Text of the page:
After getting into a fight with another woman in the nightclub of the Standard Hotel in Los Angeles–the second one in as many weeks–Lindsay Lohan is reportedly banning herself from ever going there again.

According to TMZ, Lohan has been telling friends she’s banned herself from the Standard, calling the hotel a "curse" that causes her "nothing but heartache." More details:

We’re told Lindsay is fully aware she’s now a big fat target … knowing full well there are people who want either quick publicity, some easy money or both — but she vows not to become a shut-in out of fear.

As for Wednesday’s drink-throwing debacle — Lindsay admits she was at The Standard’s nightclub Smoke and Mirrors … but insists the other girl was the instigator.

Yes, because it’s the hotel–and not the habitually immature and reckless alcoholic/drug addcit inhabiting it–that has a problem. Riiiight.

As far as her social life is concerned, fear not for Lohan–she’s already "on the hunt for a hip new place to spend her time."

How about rehab?

DJing at Le Bain’s ‘My Favorite Party’

Tonight I will DJ at “My Favorite Party” largely because my favorite DJ, entrepreneur, restaurateur, and favorite person Paul Sevigny has asked me to. He’s telling me to think outside of the box. I haven’t thought inside the box since Reagan was president…and even then the box contained a pipe, some combustibles and keys to my Rickie Stickie Tickied Volkswagen Camper. These Wednesday night shindigs at Le Bain started a couple weeks ago but now they’ve added early acoustic sets.

The Standard has its act together, so the bookings at Le Bain are eclectic and relevant and are as close as anyone is going to get to the perfect past. If I had the time, I would go every night. However, Wednesdays it will be.

Tonight’s acoustic set features ex-Moldy Peaches member and now solo artist, Adam Green, whose hit “Anyone Else But You” made it’s mark in the flick Juno. These live shows are being called the “Havaianas Summer Wednesdays Series,” and Paul tells me they represent the tip of the iceberg. Come October, he will be hitting up friends like David Johansen, Kool Herc, Maripol, Fab Five Freddy, Lizzie Truly and a list of other unconfirmed etceteras to chime in. He and his team will create an atmosphere that will attract the right “artists to want to participate.” He excitedly asked me as I was blinking off last night, “What place in the whole world can you listen to rock and blues with better views?” He continued, “This is a kick back kind of thing tonight but we’re going to get uptight come November. I mean it’s Summertime, we are in America…people can come look at the Statue of Liberty and listen to old time rock ‘n roll.” I asked him what I should be playing and he told me “anything cool from the last half of the last century to today.” I can do that. I was around when those records came out.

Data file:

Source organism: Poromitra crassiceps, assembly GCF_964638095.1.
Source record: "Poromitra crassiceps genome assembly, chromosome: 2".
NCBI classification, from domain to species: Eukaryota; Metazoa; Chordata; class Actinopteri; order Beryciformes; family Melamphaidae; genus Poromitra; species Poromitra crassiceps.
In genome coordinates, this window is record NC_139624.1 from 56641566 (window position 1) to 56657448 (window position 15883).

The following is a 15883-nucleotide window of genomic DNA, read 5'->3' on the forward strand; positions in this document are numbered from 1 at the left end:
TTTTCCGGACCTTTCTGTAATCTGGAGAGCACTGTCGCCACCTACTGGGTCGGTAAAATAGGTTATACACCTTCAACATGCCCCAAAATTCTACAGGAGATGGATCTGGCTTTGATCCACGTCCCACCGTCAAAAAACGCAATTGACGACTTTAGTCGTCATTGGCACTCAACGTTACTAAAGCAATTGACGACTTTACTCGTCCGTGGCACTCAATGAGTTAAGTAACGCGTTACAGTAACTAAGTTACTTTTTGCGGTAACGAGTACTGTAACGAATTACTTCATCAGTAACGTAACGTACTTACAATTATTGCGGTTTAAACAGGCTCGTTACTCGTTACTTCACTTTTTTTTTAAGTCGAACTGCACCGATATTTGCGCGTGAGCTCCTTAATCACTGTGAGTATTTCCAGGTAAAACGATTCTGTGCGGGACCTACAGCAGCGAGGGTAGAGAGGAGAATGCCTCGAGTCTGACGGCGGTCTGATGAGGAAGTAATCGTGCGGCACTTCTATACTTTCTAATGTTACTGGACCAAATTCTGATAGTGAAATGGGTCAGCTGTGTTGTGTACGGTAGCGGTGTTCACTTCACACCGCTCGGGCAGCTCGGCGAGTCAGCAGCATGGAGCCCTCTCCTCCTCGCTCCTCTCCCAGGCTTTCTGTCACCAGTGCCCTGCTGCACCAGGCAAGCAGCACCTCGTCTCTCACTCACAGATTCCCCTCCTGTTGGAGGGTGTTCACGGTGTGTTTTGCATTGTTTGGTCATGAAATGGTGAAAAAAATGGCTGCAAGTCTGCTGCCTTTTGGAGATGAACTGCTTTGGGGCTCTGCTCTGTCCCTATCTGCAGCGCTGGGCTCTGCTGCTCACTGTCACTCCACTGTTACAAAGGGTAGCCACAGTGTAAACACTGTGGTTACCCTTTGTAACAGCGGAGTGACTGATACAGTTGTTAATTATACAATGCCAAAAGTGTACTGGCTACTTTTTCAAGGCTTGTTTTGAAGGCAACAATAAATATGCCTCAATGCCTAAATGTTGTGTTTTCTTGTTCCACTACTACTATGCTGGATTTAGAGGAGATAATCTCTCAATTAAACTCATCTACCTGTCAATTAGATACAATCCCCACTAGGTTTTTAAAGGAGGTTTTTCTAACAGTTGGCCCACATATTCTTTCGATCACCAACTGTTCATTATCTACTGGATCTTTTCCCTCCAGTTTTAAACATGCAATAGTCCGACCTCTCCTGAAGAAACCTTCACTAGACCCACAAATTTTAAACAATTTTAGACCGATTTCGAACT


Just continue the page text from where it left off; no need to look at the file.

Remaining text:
The party is called MyFavoriteParty because it will be. Paul is no longer involved with his long-running Tuesday night at Avenue and is now putting his efforts here. I’m going on at 9pm and will be followed by Alexandra Richards, Jamie Biden, Prince Peter and Paul. The Standard’s Sebastian Puga told me that they’ll be giving away free flip flops, which I assume will help with the chill tone. And for the record, as a DJ, the only requests I take are ones like “Can you hold on to my flip flops while I jump off the roof?” The answer will always be yes to this one and no to anything else.

On June 24, an article appeared in the Financial Times, that London thing, with my byline on it. It tells everyone my 5 choices for best rooftops in New York. The Standard is listed as one of them. Often I contribute a great deal to articles in other publications and get zero credit. In this case, I was interviewed at length for the piece, though I did not write it but received credit for writing it. I’m not complaining, just disclosing and there are only a couple of things in the article that aren’t exactly perfectly correct. That’s because my editors weren’t asked to help out. All in all it’s a good read.

Inside Closet Visit, Jeana Sohn’s Homage to LA Style

Where street style ends, Jeana Sohn’s website begins. Closet Visit takes voyeurism to the next level, displaying some of Los Angeles’ most stylish ladies—Shiva Rose, Clare Vivier, and Jesse Kamm among them—from the point of view of their closets.

On an unusually hot day in L.A., I met the Sohn at her favorite Silver Lake coffee spot Lamill, to discuss style in her adopted hometown. Los Angeles is a city often-maligned for its style—Ed Hardy, anyone?—and Sohn had two goals when she began the site almost nine months ago: First, to have fun, and second, to prove that there was genuine style in the City of Angels. “Everyone thinks L.A. style is tacky, but we do have really good style in L.A.,” Sohn says.